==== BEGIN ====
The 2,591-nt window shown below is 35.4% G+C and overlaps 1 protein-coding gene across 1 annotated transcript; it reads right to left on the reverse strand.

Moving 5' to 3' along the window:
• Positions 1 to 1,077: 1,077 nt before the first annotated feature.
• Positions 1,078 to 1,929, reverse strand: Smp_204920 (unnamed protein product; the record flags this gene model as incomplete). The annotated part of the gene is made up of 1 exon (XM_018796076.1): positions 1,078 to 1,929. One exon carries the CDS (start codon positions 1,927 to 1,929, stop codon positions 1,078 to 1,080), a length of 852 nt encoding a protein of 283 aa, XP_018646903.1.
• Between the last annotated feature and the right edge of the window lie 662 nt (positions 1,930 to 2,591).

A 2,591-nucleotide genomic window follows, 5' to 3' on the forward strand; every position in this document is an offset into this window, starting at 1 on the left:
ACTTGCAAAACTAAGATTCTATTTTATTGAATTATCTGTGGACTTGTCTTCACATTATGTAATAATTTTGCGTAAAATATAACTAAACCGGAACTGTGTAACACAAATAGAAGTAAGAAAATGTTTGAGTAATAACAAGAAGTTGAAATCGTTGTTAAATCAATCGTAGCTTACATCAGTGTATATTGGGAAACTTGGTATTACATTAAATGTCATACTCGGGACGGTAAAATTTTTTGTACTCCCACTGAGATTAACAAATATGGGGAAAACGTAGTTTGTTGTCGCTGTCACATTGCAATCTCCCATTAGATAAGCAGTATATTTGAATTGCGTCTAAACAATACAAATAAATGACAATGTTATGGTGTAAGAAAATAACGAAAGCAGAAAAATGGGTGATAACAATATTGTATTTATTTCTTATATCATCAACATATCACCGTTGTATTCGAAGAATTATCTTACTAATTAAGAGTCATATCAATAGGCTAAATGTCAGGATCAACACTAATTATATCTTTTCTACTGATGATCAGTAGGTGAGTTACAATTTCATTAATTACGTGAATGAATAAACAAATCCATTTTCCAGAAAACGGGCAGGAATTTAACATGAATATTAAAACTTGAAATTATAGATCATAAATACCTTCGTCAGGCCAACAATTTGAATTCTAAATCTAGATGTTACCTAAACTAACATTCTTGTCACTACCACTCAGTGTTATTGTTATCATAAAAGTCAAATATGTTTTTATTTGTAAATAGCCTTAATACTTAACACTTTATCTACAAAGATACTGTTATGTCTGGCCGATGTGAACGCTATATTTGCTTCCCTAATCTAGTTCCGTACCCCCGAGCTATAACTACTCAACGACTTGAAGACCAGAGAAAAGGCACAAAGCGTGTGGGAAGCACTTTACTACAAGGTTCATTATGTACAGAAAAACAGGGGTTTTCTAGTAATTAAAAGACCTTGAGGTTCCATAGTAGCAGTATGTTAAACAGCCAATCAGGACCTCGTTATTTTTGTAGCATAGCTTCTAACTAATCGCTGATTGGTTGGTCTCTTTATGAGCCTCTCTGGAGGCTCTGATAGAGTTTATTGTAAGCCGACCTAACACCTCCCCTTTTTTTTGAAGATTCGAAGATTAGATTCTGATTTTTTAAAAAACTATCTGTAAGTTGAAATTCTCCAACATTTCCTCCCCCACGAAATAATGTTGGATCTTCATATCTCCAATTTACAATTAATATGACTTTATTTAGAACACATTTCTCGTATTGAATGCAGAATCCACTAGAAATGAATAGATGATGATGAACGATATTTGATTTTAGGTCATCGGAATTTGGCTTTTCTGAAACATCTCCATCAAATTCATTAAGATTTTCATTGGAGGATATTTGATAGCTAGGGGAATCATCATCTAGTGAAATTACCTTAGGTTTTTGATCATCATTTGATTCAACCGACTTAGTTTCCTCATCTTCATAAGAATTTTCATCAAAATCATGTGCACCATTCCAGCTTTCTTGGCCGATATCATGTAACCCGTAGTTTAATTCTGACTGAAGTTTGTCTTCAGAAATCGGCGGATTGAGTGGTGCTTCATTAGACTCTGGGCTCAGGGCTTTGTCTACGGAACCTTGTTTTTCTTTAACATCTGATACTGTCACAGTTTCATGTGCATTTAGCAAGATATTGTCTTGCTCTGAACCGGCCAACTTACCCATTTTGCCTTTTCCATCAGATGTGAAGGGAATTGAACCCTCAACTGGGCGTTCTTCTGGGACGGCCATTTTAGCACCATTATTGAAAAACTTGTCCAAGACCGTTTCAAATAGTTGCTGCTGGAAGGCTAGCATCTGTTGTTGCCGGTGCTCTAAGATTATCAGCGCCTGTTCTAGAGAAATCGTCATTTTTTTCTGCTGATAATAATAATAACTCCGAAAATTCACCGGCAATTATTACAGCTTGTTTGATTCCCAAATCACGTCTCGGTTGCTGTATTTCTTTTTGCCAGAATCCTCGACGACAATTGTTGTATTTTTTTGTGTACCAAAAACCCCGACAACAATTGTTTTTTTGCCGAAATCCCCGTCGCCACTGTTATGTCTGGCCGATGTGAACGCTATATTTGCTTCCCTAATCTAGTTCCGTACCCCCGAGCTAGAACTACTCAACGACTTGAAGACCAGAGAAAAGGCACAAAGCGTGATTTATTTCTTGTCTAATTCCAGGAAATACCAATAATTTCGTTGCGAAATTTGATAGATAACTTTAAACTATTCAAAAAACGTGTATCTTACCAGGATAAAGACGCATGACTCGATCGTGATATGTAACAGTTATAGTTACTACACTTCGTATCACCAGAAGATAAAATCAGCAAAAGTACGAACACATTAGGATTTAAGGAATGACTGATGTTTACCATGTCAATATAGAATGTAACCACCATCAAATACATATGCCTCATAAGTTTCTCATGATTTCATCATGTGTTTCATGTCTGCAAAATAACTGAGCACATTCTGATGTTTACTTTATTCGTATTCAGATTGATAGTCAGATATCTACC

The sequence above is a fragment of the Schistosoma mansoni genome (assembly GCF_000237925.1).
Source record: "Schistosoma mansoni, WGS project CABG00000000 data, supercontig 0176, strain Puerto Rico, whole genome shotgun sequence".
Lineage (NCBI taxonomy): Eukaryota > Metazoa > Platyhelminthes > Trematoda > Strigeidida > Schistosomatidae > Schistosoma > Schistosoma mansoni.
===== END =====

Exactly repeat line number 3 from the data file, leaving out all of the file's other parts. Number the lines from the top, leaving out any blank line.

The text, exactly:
• Positions 1 to 1,077: 1,077 nt before the first annotated feature.